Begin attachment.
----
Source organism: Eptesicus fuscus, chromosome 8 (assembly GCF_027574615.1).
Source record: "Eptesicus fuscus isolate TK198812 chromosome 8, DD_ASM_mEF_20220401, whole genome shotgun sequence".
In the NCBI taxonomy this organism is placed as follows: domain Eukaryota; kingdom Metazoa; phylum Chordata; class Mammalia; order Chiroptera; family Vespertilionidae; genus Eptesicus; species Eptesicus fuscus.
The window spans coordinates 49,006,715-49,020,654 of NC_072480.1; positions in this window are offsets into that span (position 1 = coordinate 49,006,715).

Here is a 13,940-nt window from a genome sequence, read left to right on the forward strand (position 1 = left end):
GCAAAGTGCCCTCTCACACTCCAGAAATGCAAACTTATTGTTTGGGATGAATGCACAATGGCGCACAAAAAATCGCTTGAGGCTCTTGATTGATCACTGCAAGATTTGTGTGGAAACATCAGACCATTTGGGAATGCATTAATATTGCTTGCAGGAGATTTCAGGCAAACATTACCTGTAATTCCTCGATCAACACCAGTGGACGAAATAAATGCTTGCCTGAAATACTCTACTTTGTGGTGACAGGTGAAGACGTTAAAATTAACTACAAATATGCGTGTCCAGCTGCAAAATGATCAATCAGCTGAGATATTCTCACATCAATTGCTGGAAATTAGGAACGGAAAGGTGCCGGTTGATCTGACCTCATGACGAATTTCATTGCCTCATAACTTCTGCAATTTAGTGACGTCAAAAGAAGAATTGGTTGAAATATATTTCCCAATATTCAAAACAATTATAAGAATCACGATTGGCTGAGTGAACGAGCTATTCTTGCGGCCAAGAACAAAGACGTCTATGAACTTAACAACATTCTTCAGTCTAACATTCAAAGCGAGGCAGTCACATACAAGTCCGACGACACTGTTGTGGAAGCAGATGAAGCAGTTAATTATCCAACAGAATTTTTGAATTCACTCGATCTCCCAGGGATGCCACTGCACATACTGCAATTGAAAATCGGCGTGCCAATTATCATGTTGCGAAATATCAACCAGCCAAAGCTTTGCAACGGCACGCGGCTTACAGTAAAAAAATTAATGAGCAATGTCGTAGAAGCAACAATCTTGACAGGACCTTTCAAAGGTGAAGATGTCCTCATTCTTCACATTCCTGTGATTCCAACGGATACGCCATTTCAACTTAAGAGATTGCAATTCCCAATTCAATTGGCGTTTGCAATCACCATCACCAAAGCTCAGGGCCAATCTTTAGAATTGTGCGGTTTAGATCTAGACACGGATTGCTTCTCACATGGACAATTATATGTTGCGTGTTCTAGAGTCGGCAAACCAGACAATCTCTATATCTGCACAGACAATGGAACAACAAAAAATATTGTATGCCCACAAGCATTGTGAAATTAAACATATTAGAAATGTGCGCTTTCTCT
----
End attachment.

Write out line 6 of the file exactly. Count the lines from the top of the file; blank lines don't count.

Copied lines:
GCAAAGTGCCCTCTCACACTCCAGAAATGCAAACTTATTGTTTGGGATGAATGCACAATGGCGCACAAAAAATCGCTTGAGGCTCTTGATTGATCACTGCAAGATTTGTGTGGAAACATCAGACCATTTGGGAATGCATTAATATTGCTTGCAGGAGATTTCAGGCAAACATTACCTGTAATTCCTCGATCAACACCAGTGGACGAAATAAATGCTTGCCTGAAATACTCTACTTTGTGGTGACAGGTGAAGACGTTAAAATTAACTACAAATATGCGTGTCCAGCTGCAAAATGATCAATCAGCTGAGATATTCTCACATCAATTGCTGGAAATTAGGAACGGAAAGGTGCCGGTTGATCTGACCTCATGACGAATTTCATTGCCTCATAACTTCTGCAATTTAGTGACGTCAAAAGAAGAATTGGTTGAAATATATTTCCCAATATTCAAAACAATTATAAGAATCACGATTGGCTGAGTGAACGAGCTATTCTTGCGGCCAAGAACAAAGACGTCTATGAACTTAACAACATTCTTCAGTCTAACATTCAAAGCGAGGCAGTCACATACAAGTCCGACGACACTGTTGTGGAAGCAGATGAAGCAGTTAATTATCCAACAGAATTTTTGAATTCACTCGATCTCCCAGGGATGCCACTGCACATACTGCAATTGAAAATCGGCGTGCCAATTATCATGTTGCGAAATATCAACCAGCCAAAGCTTTGCAACGGCACGCGGCTTACAGTAAAAAAATTAATGAGCAATGTCGTAGAAGCAACAATCTTGACAGGACCTTTCAAAGGTGAAGATGTCCTCATTCTTCACATTCCTGTGATTCCAACGGATACGCCATTTCAACTTAAGAGATTGCAATTCCCAATTCAATTGGCGTTTGCAATCACCATCACCAAAGCTCAGGGCCAATCTTTAGAATTGTGCGGTTTAGATCTAGACACGGATTGCTTCTCACATGGACAATTATATGTTGCGTGTTCTAGAGTCGGCAAACCAGACAATCTCTATATCTGCACAGACAATGGAACAACAAAAAATATTGTATGCCCACAAGCATTGTGAAATTAAACATATTAGAAATGTGCGCTTTCTCT